Abnormal antioxidant capacity is linked to cardiovascular and cerebrovascular diseases, tumors, atherosclerosis, diabetes mellitus, and central nervous system diseases amongst others [18–20]. Concentrating solely on total antioxidant capacity may overlook some essential constituent elements of antioxidant capacity. Our method offers potential new measures and experimental indicators for research into a range of diseases and has potential clinical application.
Conflict of Interests
The authors declare that there is no conflict of interests regarding the publication of this paper.
- C. Antoniades, A. S. Antonopoulos, J. K. Bendall, and K. M. Channon, “Targeting redox signaling in the vascular wall: from basic science to clinical practice,” Current Pharmaceutical Design, vol. 15, no. 3, pp. 329–342, 2009.
- E. Hood, E. Simone, P. Wattamwar, T. Dziubla, and V. Muzykantov, “Nanocarriers for vascular delivery of antioxidants,” Nanomedicine, vol. 6, no. 7, pp. 1257–1272, 2011.
- R. Lakhdar, S. Denden, A. Kassab et al., “Update in chronic obstructive pulmonary disease: role of antioxidant and metabolizing gene polymorphisms,” Experimental Lung Research, vol. 37, no. 6, pp. 364–375, 2011.
- C. Kattamis, C. Lazaropoulou, P. Delaporta, F. Apostolakou, A. Kattamis, and I. Papassotiriou, “Disturbances of biomarkers of iron and oxidant-antioxidant homeostasis in patients with beta-thalassemia intermedia,” Pediatric Endocrinology Reviews, vol. 8, supplement 2, pp. 256–262, 2011.
- R. Lee, M. Margaritis, K. M. Channon, and C. Antoniades, “Evaluating oxidative stress in human cardiovascular disease: methodological aspects and considerations,” Current Medicinal Chemistry, vol. 19, no. 16, pp. 2504–2520, 2012.
- S. B. Lotito and B. Frei, “Consumption of flavonoid-rich foods and increased plasma antioxidant capacity in humans: cause, consequence, or epiphenomenon?” Free Radical Biology and Medicine, vol. 41, no. 12, pp. 1727–1746, 2006.
- C. Nälsén, M. Öhrvall, A. Kamal-Eldin, and B. Vessby, “Plasma antioxidant capacity among middle-aged men: the contribution of uric acid,” Scandinavian Journal of Clinical and Laboratory Investigation, vol. 66, no. 3, pp. 239–248, 2006.
- G. Lippi, M. Montagnana, M. Franchini, E. J. Favaloro, and G. Targher, “The paradoxical relationship between serum uric acid and cardiovascular disease,” Clinica Chimica Acta, vol. 392, no. 1-2, pp. 1–7, 2008.
- J. Vukovic, D. Modun, D. Budimir et al., “Acute, food-induced moderate elevation of plasma uric acid protects against hyperoxia-induced oxidative stress and increase in arterial stiffness in healthy humans,” Atherosclerosis, vol. 207, no. 1, pp. 255–260, 2009.
- J. Chen, C. Geissler, B. Parpia, J. Li, and T. C. Campbell, “Antioxidant status and cancer mortality in China,” International Journal of Epidemiology, vol. 21, no. 4, pp. 625–635, 1992.
- R. Bruha, L. Vitek, Z. Marecek et al., “Decreased serum antioxidant capacity in patients with Wilson disease is associated with neurological symptoms,” Journal of Inherited Metabolic Disease, vol. 35, no. 3, pp. 541–548, 2012.
- M. López Vélez and F. Martínez Martínez, “Study of serum antioxidant capacity and relation with CA 19-9 and PSA in patients with gastrointestinal tract and prostate tumors,” Clinical Biochemistry, vol. 44, no. 13, pp. 1121–1127, 2011.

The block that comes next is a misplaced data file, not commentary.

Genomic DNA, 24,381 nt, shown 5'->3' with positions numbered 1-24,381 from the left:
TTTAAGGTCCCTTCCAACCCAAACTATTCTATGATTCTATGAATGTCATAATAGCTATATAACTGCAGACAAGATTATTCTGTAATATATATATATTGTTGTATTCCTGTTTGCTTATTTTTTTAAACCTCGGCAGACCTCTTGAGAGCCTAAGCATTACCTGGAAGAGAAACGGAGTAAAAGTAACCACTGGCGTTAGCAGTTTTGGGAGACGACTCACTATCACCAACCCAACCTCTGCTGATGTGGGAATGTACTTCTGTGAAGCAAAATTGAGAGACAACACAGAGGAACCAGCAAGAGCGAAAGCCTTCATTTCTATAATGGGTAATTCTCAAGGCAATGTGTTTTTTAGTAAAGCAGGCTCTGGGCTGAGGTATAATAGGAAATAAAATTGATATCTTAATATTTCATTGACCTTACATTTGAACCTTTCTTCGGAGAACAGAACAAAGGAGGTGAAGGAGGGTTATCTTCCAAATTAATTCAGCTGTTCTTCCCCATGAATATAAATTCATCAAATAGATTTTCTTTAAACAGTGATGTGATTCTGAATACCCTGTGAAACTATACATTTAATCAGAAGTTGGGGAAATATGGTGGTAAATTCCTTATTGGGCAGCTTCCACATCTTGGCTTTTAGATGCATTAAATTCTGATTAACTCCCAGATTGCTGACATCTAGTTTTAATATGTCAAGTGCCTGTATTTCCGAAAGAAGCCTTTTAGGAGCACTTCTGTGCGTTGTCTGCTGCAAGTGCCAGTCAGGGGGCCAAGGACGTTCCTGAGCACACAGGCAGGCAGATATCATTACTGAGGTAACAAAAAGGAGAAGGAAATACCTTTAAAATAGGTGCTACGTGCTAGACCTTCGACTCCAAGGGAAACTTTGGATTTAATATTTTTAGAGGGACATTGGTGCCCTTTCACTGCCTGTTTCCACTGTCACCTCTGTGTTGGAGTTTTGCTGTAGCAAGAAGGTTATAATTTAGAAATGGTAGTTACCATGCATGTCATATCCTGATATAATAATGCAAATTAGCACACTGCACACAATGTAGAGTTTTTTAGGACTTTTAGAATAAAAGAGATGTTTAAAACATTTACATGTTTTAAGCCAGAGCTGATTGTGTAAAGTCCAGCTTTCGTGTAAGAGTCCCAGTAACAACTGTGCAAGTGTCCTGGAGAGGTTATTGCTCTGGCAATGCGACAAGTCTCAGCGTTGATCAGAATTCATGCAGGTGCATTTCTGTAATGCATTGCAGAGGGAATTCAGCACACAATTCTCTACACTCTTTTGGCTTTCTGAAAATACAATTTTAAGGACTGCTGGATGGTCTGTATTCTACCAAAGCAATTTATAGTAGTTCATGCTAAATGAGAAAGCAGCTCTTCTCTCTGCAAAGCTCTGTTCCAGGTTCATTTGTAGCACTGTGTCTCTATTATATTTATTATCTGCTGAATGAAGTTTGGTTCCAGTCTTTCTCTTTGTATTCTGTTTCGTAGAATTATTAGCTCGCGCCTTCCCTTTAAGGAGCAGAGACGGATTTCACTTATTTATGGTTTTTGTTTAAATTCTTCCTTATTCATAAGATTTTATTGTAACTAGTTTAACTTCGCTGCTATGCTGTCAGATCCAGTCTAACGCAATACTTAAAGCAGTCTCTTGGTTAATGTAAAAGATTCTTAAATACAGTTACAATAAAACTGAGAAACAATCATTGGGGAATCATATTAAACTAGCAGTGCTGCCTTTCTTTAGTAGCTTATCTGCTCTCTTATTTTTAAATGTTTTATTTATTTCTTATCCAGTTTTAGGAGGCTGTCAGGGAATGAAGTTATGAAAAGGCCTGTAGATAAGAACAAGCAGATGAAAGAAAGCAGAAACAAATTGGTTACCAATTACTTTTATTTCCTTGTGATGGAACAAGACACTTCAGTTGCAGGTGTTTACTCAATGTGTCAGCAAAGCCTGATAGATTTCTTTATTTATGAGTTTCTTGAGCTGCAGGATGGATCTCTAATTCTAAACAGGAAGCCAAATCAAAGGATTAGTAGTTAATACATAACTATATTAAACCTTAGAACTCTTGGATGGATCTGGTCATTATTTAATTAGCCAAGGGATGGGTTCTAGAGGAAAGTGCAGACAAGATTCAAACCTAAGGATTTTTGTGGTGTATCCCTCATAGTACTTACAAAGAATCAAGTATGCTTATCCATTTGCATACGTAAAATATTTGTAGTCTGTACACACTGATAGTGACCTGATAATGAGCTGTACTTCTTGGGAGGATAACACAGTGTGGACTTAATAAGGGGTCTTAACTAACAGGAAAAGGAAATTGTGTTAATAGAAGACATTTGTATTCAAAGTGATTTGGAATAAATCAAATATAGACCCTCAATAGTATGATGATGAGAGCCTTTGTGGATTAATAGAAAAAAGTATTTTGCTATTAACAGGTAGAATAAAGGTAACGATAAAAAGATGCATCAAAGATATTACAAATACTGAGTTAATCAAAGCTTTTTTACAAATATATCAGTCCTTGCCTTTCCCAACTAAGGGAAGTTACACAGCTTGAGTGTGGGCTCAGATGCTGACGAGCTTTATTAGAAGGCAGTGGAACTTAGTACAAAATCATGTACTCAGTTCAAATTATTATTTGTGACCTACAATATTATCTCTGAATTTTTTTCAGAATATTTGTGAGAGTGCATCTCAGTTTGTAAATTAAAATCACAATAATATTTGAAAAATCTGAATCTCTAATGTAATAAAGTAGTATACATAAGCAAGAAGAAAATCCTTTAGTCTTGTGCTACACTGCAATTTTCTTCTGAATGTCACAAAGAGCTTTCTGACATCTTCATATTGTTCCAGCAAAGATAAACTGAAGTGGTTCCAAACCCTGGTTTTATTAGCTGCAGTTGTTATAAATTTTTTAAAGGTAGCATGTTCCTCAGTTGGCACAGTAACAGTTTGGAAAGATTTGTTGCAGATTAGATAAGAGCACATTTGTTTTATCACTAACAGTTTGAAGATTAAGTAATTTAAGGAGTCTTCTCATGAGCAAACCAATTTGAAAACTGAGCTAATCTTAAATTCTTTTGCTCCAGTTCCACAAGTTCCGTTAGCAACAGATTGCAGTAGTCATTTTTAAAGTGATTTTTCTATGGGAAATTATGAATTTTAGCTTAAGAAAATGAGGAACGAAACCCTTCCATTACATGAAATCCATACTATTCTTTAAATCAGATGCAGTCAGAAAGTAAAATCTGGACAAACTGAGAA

- M. A. Beydoun, M. R. Shroff, X. Chen, H. A. Beydoun, Y. Wang, and A. B. Zonderman, “Serum antioxidant status is associated with metabolic syndrome among U.S. adults in recent national surveys,” Journal of Nutrition, vol. 141, no. 5, pp. 903–913, 2011.
- R. Apak, K. Güçlü, B. Demirata et al., “Comparative evaluation of various total antioxidant capacity assays applied to phenolic compounds with the CUPRAC assay,” Molecules, vol. 12, no. 7, pp. 1496–1547, 2007.
- J. Karolkiewicz, E. Michalak, B. Pospieszna, E. Deskur-Śmielecka, A. Nowak, and Ł. Pilaczyńska-Szcześniak, “Response of oxidative stress markers and antioxidant parameters to an 8-week aerobic physical activity program in healthy, postmenopausal women,” Archives of Gerontology and Geriatrics, vol. 49, no. 1, pp. e67–e71, 2009.
- O. Iranzo, “Manganese complexes displaying superoxide dismutase activity: a balance between different factors,” Bioorganic Chemistry, vol. 39, no. 2, pp. 73–87, 2011.
- Z. Ungvari, L. Bailey-Downs, D. Sosnowska et al., “Vascular oxidative stress in aging: a homeostatic failure due to dysregulation of NRF2-mediated antioxidant response,” American Journal of Physiology—Heart and Circulatory Physiology, vol. 301, no. 2, pp. H363–H372, 2011.
- L. C. Bailey-Downs, M. Mitschelen, D. Sosnowska et al., “Liver-specific knockdown of IGF-1 decreases vascular oxidative stress resistance by impairing the Nrf2-dependent antioxidant response: a novel model of vascular aging,” Journals of Gerontology A: Biological Sciences and Medical Sciences, vol. 67, no. 4, pp. 313–329, 2012.
- C. Luo, E. Urgard, T. Vooder, and A. Metspalu, “The role of COX-2 and Nrf2/ARE in anti-inflammation and antioxidative stress: aging and anti-aging,” Medical Hypotheses, vol. 77, no. 2, pp. 174–178, 2011.
- M. E. Obrenovich, Y. Li, K. Parvathaneni et al., “Antioxidants in health, disease and aging,” CNS and Neurological Disorders—Drug Targets, vol. 10, no. 2, pp. 192–207, 2011.
Copyright © 2014 Meijuan Zhang et al. This is an open access article distributed under the Creative Commons Attribution License, which permits unrestricted use, distribution, and reproduction in any medium, provided the original work is properly cited.